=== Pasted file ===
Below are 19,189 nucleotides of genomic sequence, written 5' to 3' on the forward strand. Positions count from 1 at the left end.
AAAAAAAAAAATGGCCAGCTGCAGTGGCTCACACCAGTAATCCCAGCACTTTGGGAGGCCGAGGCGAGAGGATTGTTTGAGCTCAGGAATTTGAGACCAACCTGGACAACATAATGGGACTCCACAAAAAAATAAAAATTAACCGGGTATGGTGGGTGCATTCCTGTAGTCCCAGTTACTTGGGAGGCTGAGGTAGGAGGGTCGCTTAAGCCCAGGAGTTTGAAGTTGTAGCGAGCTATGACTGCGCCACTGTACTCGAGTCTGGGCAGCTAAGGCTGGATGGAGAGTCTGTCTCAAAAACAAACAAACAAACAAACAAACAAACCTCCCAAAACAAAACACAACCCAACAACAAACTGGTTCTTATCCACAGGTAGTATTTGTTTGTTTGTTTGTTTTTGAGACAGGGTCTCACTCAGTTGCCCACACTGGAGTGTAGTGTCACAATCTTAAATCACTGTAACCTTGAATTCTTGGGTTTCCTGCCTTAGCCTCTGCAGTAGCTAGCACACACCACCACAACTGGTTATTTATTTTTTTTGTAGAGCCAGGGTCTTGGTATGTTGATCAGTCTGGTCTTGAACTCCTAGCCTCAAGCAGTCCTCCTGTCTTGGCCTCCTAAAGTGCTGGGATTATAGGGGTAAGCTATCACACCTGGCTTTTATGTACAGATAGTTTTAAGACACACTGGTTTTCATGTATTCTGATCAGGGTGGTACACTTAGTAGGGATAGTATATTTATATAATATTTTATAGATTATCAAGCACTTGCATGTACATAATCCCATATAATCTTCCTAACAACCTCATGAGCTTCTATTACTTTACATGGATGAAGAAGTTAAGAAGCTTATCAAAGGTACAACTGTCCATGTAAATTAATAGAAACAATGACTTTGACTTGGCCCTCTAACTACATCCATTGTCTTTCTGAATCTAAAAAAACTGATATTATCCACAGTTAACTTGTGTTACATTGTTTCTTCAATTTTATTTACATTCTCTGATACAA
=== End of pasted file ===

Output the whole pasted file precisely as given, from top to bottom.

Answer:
Below are 19,189 nucleotides of genomic sequence, written 5' to 3' on the forward strand. Positions count from 1 at the left end.
AAAAAAAAAAATGGCCAGCTGCAGTGGCTCACACCAGTAATCCCAGCACTTTGGGAGGCCGAGGCGAGAGGATTGTTTGAGCTCAGGAATTTGAGACCAACCTGGACAACATAATGGGACTCCACAAAAAAATAAAAATTAACCGGGTATGGTGGGTGCATTCCTGTAGTCCCAGTTACTTGGGAGGCTGAGGTAGGAGGGTCGCTTAAGCCCAGGAGTTTGAAGTTGTAGCGAGCTATGACTGCGCCACTGTACTCGAGTCTGGGCAGCTAAGGCTGGATGGAGAGTCTGTCTCAAAAACAAACAAACAAACAAACAAACAAACCTCCCAAAACAAAACACAACCCAACAACAAACTGGTTCTTATCCACAGGTAGTATTTGTTTGTTTGTTTGTTTTTGAGACAGGGTCTCACTCAGTTGCCCACACTGGAGTGTAGTGTCACAATCTTAAATCACTGTAACCTTGAATTCTTGGGTTTCCTGCCTTAGCCTCTGCAGTAGCTAGCACACACCACCACAACTGGTTATTTATTTTTTTTGTAGAGCCAGGGTCTTGGTATGTTGATCAGTCTGGTCTTGAACTCCTAGCCTCAAGCAGTCCTCCTGTCTTGGCCTCCTAAAGTGCTGGGATTATAGGGGTAAGCTATCACACCTGGCTTTTATGTACAGATAGTTTTAAGACACACTGGTTTTCATGTATTCTGATCAGGGTGGTACACTTAGTAGGGATAGTATATTTATATAATATTTTATAGATTATCAAGCACTTGCATGTACATAATCCCATATAATCTTCCTAACAACCTCATGAGCTTCTATTACTTTACATGGATGAAGAAGTTAAGAAGCTTATCAAAGGTACAACTGTCCATGTAAATTAATAGAAACAATGACTTTGACTTGGCCCTCTAACTACATCCATTGTCTTTCTGAATCTAAAAAAACTGATATTATCCACAGTTAACTTGTGTTACATTGTTTCTTCAATTTTATTTACATTCTCTGATACAA